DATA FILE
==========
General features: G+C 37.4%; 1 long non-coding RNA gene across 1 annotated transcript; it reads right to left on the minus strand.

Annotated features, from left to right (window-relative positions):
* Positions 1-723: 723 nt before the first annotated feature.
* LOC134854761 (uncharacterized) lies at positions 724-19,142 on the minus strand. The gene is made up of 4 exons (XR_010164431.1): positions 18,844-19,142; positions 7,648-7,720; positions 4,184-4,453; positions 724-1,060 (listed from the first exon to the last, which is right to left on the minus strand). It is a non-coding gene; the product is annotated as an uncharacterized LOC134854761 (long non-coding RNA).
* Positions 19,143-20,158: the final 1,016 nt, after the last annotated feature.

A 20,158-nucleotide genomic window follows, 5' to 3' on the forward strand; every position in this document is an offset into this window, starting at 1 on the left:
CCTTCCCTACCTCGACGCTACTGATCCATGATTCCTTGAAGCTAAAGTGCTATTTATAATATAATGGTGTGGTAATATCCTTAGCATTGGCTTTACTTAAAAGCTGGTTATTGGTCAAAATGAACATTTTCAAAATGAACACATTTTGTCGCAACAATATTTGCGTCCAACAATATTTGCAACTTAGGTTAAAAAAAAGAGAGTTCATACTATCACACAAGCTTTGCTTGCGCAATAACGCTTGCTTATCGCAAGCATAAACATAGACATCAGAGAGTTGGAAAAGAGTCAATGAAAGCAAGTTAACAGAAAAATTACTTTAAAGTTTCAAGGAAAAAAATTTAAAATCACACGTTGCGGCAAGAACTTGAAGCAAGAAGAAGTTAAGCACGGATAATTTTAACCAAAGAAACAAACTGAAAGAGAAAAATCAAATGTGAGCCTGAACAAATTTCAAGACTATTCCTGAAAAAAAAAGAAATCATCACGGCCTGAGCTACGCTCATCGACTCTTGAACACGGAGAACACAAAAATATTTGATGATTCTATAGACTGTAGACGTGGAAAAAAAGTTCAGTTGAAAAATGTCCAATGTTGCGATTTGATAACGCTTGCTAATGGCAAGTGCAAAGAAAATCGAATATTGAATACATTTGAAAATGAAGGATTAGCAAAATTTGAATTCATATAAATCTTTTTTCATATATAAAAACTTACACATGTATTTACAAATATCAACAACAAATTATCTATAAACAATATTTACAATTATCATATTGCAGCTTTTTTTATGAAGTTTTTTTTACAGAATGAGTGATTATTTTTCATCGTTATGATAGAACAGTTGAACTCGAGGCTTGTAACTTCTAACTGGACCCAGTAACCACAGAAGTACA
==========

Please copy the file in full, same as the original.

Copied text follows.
General features: G+C 37.4%; 1 long non-coding RNA gene across 1 annotated transcript; it reads right to left on the minus strand.

Annotated features, from left to right (window-relative positions):
* Positions 1-723: 723 nt before the first annotated feature.
* LOC134854761 (uncharacterized) lies at positions 724-19,142 on the minus strand. The gene is made up of 4 exons (XR_010164431.1): positions 18,844-19,142; positions 7,648-7,720; positions 4,184-4,453; positions 724-1,060 (listed from the first exon to the last, which is right to left on the minus strand). It is a non-coding gene; the product is annotated as an uncharacterized LOC134854761 (long non-coding RNA).
* Positions 19,143-20,158: the final 1,016 nt, after the last annotated feature.

A 20,158-nucleotide genomic window follows, 5' to 3' on the forward strand; every position in this document is an offset into this window, starting at 1 on the left:
CCTTCCCTACCTCGACGCTACTGATCCATGATTCCTTGAAGCTAAAGTGCTATTTATAATATAATGGTGTGGTAATATCCTTAGCATTGGCTTTACTTAAAAGCTGGTTATTGGTCAAAATGAACATTTTCAAAATGAACACATTTTGTCGCAACAATATTTGCGTCCAACAATATTTGCAACTTAGGTTAAAAAAAAGAGAGTTCATACTATCACACAAGCTTTGCTTGCGCAATAACGCTTGCTTATCGCAAGCATAAACATAGACATCAGAGAGTTGGAAAAGAGTCAATGAAAGCAAGTTAACAGAAAAATTACTTTAAAGTTTCAAGGAAAAAAATTTAAAATCACACGTTGCGGCAAGAACTTGAAGCAAGAAGAAGTTAAGCACGGATAATTTTAACCAAAGAAACAAACTGAAAGAGAAAAATCAAATGTGAGCCTGAACAAATTTCAAGACTATTCCTGAAAAAAAAAGAAATCATCACGGCCTGAGCTACGCTCATCGACTCTTGAACACGGAGAACACAAAAATATTTGATGATTCTATAGACTGTAGACGTGGAAAAAAAGTTCAGTTGAAAAATGTCCAATGTTGCGATTTGATAACGCTTGCTAATGGCAAGTGCAAAGAAAATCGAATATTGAATACATTTGAAAATGAAGGATTAGCAAAATTTGAATTCATATAAATCTTTTTTCATATATAAAAACTTACACATGTATTTACAAATATCAACAACAAATTATCTATAAACAATATTTACAATTATCATATTGCAGCTTTTTTTATGAAGTTTTTTTTACAGAATGAGTGATTATTTTTCATCGTTATGATAGAACAGTTGAACTCGAGGCTTGTAACTTCTAACTGGACCCAGTAACCACAGAAGTACA